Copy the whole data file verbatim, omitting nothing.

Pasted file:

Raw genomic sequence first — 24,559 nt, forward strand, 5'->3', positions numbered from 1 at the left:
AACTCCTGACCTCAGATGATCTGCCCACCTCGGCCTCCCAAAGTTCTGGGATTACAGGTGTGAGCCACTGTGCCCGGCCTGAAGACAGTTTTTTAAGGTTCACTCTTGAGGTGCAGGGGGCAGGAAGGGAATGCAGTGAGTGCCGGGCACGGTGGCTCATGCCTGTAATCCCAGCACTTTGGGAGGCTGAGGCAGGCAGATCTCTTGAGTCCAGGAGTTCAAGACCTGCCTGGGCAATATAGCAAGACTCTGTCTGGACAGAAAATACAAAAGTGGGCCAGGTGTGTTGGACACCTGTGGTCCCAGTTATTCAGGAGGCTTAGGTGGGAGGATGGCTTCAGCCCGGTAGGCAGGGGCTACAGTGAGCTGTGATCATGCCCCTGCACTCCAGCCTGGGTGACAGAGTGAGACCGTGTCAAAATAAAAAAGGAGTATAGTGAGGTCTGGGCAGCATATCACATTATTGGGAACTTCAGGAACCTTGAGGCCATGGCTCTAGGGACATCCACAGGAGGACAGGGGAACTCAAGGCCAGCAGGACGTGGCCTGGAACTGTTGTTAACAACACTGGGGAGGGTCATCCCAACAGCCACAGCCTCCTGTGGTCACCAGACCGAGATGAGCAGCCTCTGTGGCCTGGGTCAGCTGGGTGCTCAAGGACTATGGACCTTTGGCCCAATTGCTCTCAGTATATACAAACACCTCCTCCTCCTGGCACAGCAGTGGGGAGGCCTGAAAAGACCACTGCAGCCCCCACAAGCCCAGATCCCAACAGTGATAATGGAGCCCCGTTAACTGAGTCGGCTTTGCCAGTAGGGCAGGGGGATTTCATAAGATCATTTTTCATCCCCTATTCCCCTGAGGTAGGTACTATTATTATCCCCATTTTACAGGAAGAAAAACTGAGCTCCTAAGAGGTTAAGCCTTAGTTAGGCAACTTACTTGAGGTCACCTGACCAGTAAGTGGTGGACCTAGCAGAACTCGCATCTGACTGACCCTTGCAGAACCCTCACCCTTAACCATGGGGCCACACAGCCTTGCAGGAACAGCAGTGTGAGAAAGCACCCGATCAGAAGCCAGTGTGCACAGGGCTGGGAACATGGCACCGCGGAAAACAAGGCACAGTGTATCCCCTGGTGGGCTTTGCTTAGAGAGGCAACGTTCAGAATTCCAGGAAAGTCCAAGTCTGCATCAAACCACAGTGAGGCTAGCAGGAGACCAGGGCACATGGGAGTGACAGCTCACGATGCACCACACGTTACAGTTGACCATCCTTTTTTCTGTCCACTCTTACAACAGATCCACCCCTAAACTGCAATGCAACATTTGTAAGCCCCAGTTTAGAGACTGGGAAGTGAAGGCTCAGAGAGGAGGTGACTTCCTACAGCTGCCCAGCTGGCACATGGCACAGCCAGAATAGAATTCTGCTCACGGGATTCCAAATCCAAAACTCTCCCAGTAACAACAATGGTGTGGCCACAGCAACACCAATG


Raw genomic sequence first — 24,559 nt, forward strand, 5'->3', positions numbered from 1 at the left:
AACTCCTGACCTCAGATGATCTGCCCACCTCGGCCTCCCAAAGTTCTGGGATTACAGGTGTGAGCCACTGTGCCCGGCCTGAAGACAGTTTTTTAAGGTTCACTCTTGAGGTGCAGGGGGCAGGAAGGGAATGCAGTGAGTGCCGGGCACGGTGGCTCATGCCTGTAATCCCAGCACTTTGGGAGGCTGAGGCAGGCAGATCTCTTGAGTCCAGGAGTTCAAGACCTGCCTGGGCAATATAGCAAGACTCTGTCTGGACAGAAAATACAAAAGTGGGCCAGGTGTGTTGGACACCTGTGGTCCCAGTTATTCAGGAGGCTTAGGTGGGAGGATGGCTTCAGCCCGGTAGGCAGGGGCTACAGTGAGCTGTGATCATGCCCCTGCACTCCAGCCTGGGTGACAGAGTGAGACCGTGTCAAAATAAAAAAGGAGTATAGTGAGGTCTGGGCAGCATATCACATTATTGGGAACTTCAGGAACCTTGAGGCCATGGCTCTAGGGACATCCACAGGAGGACAGGGGAACTCAAGGCCAGCAGGACGTGGCCTGGAACTGTTGTTAACAACACTGGGGAGGGTCATCCCAACAGCCACAGCCTCCTGTGGTCACCAGACCGAGATGAGCAGCCTCTGTGGCCTGGGTCAGCTGGGTGCTCAAGGACTATGGACCTTTGGCCCAATTGCTCTCAGTATATACAAACACCTCCTCCTCCTGGCACAGCAGTGGGGAGGCCTGAAAAGACCACTGCAGCCCCCACAAGCCCAGATCCCAACAGTGATAATGGAGCCCCGTTAACTGAGTCGGCTTTGCCAGTAGGGCAGGGGGATTTCATAAGATCATTTTTCATCCCCTATTCCCCTGAGGTAGGTACTATTATTATCCCCATTTTACAGGAAGAAAAACTGAGCTCCTAAGAGGTTAAGCCTTAGTTAGGCAACTTACTTGAGGTCACCTGACCAGTAAGTGGTGGACCTAGCAGAACTCGCATCTGACTGACCCTTGCAGAACCCTCACCCTTAACCATGGGGCCACACAGCCTTGCAGGAACAGCAGTGTGAGAAAGCACCCGATCAGAAGCCAGTGTGCACAGGGCTGGGAACATGGCACCGCGGAAAACAAGGCACAGTGTATCCCCTGGTGGGCTTTGCTTAGAGAGGCAACGTTCAGAATTCCAGGAAAGTCCAAGTCTGCATCAAACCACAGTGAGGCTAGCAGGAGACCAGGGCACATGGGAGTGACAGCTCACGATGCACCACACGTTACAGTTGACCATCCTTTTTTCTGTCCACTCTTACAACAGATCCACCCCTAAACTGCAATGCAACATTTGTAAGCCCCAGTTTAGAGACTGGGAAGTGAAGGCTCAGAGAGGAGGTGACTTCCTACAGCTGCCCAGCTGGCACATGGCACAGCCAGAATAGAATTCTGCTCACGGGATTCCAAATCCAAAACTCTCCCAGTAACAACAATGGTGTGGCCACAGCAACACCAATG